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Small, mid business boosts China’s annual US investment

TE smartphones at a launch press in Malaysia. (Photo/Xinhua)

TE smartphones at a launch press in Malaysia. (Photo/Xinhua)

China’s direct investment stock in the United States during the 2008-2012 period had a yearly average growth of 70.8%, making China the fastest growing foreign direct investor in the US, Shanghai-based First Financial Daily reports, citing an unnamed official with the US Department of Commerce.

The evaluations were made based on the legal definition of ultimate beneficial owner, which refers to the person, or entity, that ultimately owns or controls a US affiliate of a foreign company and that derives the benefits associated with ownership or control.

In 2012, China’s direct investment stock in the US reached US$10.5 billion, including depository institutions at US$1.17 billion, retail and trade at US$482 million, and manufacturing at US$356 million.

In 2011, Chinese enterprises in the US recruited 12,000 US workers, invested US$366 million in research and development and contributed US$471 million to US exports, the US official said.

Though many items, from iPhone to clothes, are foreign branded, they are actually “made in China.” Following the rapid expansion of China’s economy, more and more Chinese enterprises or investors have moved to international markets, including the US. Over the past two years, there have been a rising number of US investments by small and medium private enterprise, as opposed to the dominance of SOEs or large corporate investments, the report said.

Chinese business keep a low profile in the US. Many of their products have been in use by Americans for decades, but very few know the products are made in China. For example, ZTE Corporation has been in the US market for more than 10 years, a surprising fact to many.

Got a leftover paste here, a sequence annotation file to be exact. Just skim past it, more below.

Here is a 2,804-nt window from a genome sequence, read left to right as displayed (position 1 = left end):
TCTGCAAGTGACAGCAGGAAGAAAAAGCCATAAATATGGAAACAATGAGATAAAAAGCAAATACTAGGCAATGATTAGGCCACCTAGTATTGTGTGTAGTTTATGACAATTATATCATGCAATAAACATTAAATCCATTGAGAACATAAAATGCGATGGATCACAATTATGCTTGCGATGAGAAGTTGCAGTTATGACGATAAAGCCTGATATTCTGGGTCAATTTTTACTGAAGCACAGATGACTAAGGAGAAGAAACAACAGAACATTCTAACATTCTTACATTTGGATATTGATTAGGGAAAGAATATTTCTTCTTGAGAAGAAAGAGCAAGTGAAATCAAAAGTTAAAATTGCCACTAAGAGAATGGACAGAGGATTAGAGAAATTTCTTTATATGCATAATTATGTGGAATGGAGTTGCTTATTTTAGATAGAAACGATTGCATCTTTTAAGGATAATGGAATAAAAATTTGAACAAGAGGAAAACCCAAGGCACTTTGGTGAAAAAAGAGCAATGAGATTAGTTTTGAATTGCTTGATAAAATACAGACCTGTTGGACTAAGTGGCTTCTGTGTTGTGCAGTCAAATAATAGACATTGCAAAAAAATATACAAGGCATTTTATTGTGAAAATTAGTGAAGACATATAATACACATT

If customers search ZTE on Amazon’s website, they can find 32 ZTE handsets, with prices ranging from US$0.01 (tied to a telecom operator two-year contract) to US$749, including more than a few low- to mid-range handsets and a few smartphones. Buyers are mostly people with low budgets who look to ZTE handsets for good quality for the price.

ZTE’s US market share has exceeded 5%, and its investment in the US is growing continuously, said ZTE spokesman Dai Shu.

ZTE purchases more than US$2.5 billion in US products annually, indirectly creating 20,000 jobs for the US, Dai said. The company directly employs more than 300 workers, mostly local, he said.

Last year’s US sales exceeded US$1 billion, and this year the firm plans to reach sales of 10 billion yuan (US$1.6 billion), Dai said.

Just like ZTE, Haier Group has entered the US market for several years, but it only sells products such as washing machines and freezers.

Overall, China’s brands are still positioned in the ‘cheap’ category. When they try to explore the US market, jam-packed with the world’s most advanced brands, Chinese brands are comparatively weaker, said Lyndon Cao, director of Global China Practice at Ogilvy & Mather.


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